Monday, December 31, 2007

2007 APU Person of the Year: Benazir Bhutto

For the first time, AsiaPacificUniverse.com is choosing a Person of the Year who has passed on before the start of the New Year.

There was really no question that Benazir Bhutto, the two-time prime minister of Pakistan, would be this year’s choice. Even before her assassination this month, she would have been chosen in a tie along with Pakistan’s President Pervez Musharraf.

The pair had dominated news in the Asia Pacific region in the run up to January’s national election, which now may be postponed. Musharraf has been under pressure from the West because of the resurgence of the Taliban in Afghanistan. The fundamentalist group often operated across the border in western Pakistan.



Supporters of slain Pakistani opposition leader Benazir Bhutto ...
Reuters
Mon Dec 31, 8:18 PM ET
Supporters of slain Pakistani opposition leader Benazir Bhutto light candles in Lahore December 31, 2007. Pakistani electoral officials will decide on Tuesday whether to go ahead with a Jan. 8 poll, with expectations it will be delayed by up to two months after Benazir Bhutto's killing. Picture taken December 31, 2007.
REUTERS/Mohsin Raza (PAKISTAN)




The Pakistani president agreed to hold elections and to remove his military uniform after outside calls for greater democratization in his country. This provided the opportunity for Benazir Bhutto to return from exile in the United Arab Emirates and run for the prime minister’s office for the third time. Originally the idea had been for Musharraf and Bhutto to arrange some sort of power-sharing deal.

Both are basically allied against the growing power of Islamic fundamentalists and extremists in the country. However, after a bomb blast shortly after Bhutto arrived nearly killed the former prime minister, the first female to lead a modern Muslim-dominated state.

Musharraf declared a state of emergency and curbed Bhutto’s freedom of movement igniting a conflict between the two and basically driving them on separate paths. Bhutto and her party claimed that Musharraf was using his power to influence the elections.

However, opinion polls had shown that she was well ahead of the competition in the race for prime minister. Bhutto insisted on making direct contact with the people and it was this conviction that contributed to her death. She was attacked and killed while waving to onlookers from the roof window of her armored transport vehicle.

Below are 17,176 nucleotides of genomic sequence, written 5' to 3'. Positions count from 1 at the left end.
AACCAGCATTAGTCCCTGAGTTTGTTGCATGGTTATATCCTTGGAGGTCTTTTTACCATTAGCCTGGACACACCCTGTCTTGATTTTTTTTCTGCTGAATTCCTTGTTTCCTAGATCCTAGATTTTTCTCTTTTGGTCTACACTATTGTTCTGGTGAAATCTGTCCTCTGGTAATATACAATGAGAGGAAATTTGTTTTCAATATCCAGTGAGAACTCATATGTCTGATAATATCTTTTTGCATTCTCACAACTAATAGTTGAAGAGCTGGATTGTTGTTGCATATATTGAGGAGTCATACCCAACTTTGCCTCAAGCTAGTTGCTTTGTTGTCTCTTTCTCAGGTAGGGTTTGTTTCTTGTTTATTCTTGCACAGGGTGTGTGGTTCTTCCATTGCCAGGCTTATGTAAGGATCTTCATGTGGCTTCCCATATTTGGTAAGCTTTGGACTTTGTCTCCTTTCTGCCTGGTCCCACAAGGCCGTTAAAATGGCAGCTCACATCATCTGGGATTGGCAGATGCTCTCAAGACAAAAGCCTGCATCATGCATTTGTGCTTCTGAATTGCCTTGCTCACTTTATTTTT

She met the same fate as her father, Zulfikar Ali Bhutto, a former prime minister who was executed after a suspicious trial for authorizing the murder of a political opponent. Both her parents were Shi’a Muslims in a country dominated by Sunnis. Benazir also lost two brothers under suspicious circumstances.

Born in 1953, Benazir earned a Bachelor of Arts with cum laude honors in comparative government from Harvard University. She was elected Phi Beta Kappa. She also attended Oxford in the United Kingdom where she became the first Asian woman president of the Oxford Union. In 1987, she married Asif Ali Zardari.

Benazir’s election as prime minister in 1988 was a milestone for women in the Muslim world although for the most part women throughout most of the country had little opportunity for equality. Bhutto had promised reforms including repealing the anti-woman Zina and Hudood ordinances but was unable to deliver because of the strength of the opposition and the problems she had maintaining a stable government.

Bhutto and her husband were the target of many charges of corruption that eventually ended her government. She went into self-imposed exile in 1998. She has left a controversial legacy. Her niece, for example, has accused here of complicity in the killing of her brother Murtaza Bhutto in 1996. Her husband spent eight years in jail on corruption charges.

Her death has left Pakistan severely destabilized but in the end it may contribute to her reputation as an agent of change. In typical South Asian dynastic style, it appears her son and husband will take over her party, the Pakistan People’s Party, founded by her father in 1967.

So, we name Benazir Bhutto as the APU Person of the Year in 2007, and may she rest in peace.

1 comment:

Ryan said...

I can’t believe that she was assassinated by a 15-year-old! What a shock! This is a crazy part of the world, and we are going to have to reassess our handling of such situations. I have spoken with several people from the middle east, and they all say that she was assassinated because it would be a major blow to the Americans. What are we doing wrong?

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